Pittsburgh Steelers defensive tackle Cameron Heyward, the team’s union representative for the NFL Players’ Association, went on record Friday night on Twitter as being against the idea of in-person workouts this offseason. According to multiple reports on Friday, the players union is pushing hard for an all-virtual offseason much like the league went through in 2020, when the COVID-19 pandemic kept team facilities closed until training camp.
“Can we all agree we love football?” Heyward first tweeted Friday night. “More meetings go by but still no definite answers behind the @NFL stance to make players come in for off-season workouts. I get training which we all did last year virtually but why the rush to jump to in-person meetings and workouts when 1. Less injuries occurred across the league 2. No plan to mitigate or control while WE are still in a pandemic. Work should continue to work virtually & craft as we still do not have all answers. If ALL teams can’t have the same safe guidelines why would you argue against it.
“Trust me everyone we will still get your games but why risk it??? Don’t you want your star players ready for week 1? If he can throw in the backyard he will throw on Sundays too. For the ROOKIES and FREE AGENTS find your vets tell them to get you up to speed. Trust me y’all ain’t missing anything you will still get your chance to show your talent in camp when it really matters. It’s all VOLUNTARY but fellas don’t let them FEAR you in to showing up.
“All I’m saying is OUR SAFETY and HEALTH should be at the top of the line.”
Heyward made sure to tag both the @NFL and @NFLPA accounts in his tweets Friday night.
Heyward’s Friday night Twitter statement came on the heels of Cleveland Browns center J.C. Tretter, the current NFLPA president, pushing hard in an essay last week to have all offseason activities that are voluntary be done virtually like they were in 2020.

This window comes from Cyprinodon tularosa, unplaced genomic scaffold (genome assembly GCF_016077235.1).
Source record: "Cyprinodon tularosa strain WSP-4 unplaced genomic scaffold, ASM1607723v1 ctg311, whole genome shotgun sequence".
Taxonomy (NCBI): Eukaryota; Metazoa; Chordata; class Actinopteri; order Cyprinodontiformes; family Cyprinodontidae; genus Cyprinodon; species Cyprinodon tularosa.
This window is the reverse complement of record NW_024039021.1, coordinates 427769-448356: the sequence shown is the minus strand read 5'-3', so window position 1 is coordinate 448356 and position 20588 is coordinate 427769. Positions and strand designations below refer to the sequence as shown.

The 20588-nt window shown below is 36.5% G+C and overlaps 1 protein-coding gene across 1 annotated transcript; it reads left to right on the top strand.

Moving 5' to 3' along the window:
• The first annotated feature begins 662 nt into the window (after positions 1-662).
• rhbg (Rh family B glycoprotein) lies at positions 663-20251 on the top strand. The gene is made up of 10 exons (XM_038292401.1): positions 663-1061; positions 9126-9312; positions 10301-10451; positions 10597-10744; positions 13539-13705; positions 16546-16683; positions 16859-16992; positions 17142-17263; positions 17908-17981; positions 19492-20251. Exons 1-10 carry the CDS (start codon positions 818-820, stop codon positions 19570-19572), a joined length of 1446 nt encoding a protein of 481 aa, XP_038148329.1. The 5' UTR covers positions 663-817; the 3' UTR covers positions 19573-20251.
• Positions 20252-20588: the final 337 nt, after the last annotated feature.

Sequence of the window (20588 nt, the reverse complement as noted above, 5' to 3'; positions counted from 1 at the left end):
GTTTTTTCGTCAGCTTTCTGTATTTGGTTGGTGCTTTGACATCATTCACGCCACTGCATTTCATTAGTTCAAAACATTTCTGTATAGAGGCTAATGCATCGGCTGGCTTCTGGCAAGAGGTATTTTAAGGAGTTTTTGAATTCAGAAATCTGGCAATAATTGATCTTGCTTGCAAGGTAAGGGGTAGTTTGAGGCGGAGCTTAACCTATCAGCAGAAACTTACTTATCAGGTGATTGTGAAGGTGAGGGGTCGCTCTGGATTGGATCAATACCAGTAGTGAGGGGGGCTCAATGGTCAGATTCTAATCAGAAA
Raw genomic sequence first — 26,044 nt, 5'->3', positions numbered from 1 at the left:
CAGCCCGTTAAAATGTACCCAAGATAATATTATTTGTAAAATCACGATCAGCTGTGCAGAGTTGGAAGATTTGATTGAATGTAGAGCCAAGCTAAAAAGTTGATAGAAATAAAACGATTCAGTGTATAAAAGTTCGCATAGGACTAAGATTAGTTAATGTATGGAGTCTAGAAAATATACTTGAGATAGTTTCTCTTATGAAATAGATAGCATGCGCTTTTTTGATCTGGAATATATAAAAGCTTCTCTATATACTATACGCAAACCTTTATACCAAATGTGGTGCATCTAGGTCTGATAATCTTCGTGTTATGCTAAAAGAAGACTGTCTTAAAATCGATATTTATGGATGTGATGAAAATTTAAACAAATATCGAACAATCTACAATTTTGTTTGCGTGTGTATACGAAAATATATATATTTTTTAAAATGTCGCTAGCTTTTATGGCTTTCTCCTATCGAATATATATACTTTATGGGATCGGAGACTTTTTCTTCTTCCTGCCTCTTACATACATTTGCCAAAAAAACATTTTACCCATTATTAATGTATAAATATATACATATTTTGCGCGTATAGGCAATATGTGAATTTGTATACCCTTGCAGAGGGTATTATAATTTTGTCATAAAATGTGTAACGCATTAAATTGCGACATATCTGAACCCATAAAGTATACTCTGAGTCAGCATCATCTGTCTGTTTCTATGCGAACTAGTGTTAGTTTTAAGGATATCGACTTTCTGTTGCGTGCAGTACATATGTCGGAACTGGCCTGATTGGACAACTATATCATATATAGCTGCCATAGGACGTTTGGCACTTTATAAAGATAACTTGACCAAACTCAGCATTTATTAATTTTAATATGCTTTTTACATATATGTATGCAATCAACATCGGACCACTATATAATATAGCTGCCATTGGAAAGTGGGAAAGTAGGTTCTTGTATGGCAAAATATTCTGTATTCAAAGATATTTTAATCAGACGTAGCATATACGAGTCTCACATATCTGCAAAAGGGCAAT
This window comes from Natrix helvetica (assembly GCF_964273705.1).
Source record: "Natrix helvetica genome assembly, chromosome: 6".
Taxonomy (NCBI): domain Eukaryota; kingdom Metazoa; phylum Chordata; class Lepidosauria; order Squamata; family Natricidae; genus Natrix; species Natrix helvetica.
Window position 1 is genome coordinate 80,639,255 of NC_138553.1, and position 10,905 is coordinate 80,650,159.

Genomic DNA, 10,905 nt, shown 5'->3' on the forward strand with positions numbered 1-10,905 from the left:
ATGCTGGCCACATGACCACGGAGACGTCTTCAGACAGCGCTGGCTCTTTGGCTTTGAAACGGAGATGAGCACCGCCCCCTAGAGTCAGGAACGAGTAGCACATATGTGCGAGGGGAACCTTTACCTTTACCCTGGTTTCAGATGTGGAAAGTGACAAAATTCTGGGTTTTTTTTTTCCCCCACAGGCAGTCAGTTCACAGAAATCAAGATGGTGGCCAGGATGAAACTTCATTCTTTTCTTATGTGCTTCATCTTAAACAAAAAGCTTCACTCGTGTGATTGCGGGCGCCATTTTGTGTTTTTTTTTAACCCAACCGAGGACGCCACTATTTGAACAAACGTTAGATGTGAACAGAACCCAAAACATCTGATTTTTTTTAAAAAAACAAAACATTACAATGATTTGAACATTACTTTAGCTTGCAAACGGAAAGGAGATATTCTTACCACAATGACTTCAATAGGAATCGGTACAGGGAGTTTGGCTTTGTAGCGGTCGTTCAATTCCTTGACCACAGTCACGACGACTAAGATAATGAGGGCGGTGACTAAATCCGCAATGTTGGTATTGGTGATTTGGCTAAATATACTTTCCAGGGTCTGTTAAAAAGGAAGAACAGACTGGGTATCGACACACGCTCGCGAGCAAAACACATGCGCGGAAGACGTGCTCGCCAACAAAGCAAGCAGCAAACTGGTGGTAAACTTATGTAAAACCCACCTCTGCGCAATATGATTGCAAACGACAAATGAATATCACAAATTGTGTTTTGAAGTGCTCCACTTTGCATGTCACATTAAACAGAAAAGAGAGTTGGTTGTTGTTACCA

“Time and time again, when we as a union push for a safer work environment, members of the of NFL community will incorrectly warn that any change will negatively impact the product,” Tretter wrote. “The positive thing about [last] year was that we proved we can prioritize player health and safety while still putting out a top-notch product for our fans.”
As part of Tretter’s essay, he included statistics that showed a 23% decrease in time missed in 2020 due to injuries, a 30% reduction in concussions, and a 45% decrease in heat-related illnesses. Tretter also addressed the naysayers who were against cancelling spring workouts, adding that scoring was up in 2020, penalties were down, and missed tackles were down despite teams not having in-person mini-camps or OTAs.
According to Tom Pelissero of the NFL Network on Friday, Tretter told players on a call that the union is pushing hard for an all-virtual offseason. He reportedly urged players to boycott if teams conduct in-person OTAs this spring.
“We’ve been telling them, it’s voluntary and we’re not gonna go,” Tretter reportedly said.
Heyward’s Twitter statements are probably the result of Tretter’s recent urging, because the timing of them is uncanny.
It will now be interesting to see where things go from here between the NFL and NFLPA as the first phase of OTAs isn’t too far off now. It will also be interesting to see if rookie minicamps are held a few weeks after the draft takes place. It’s obvious that the NFLPA will push hard for everything to be done virtually again this offseason, and for players to not have to hit the practice fields until training camps get underway.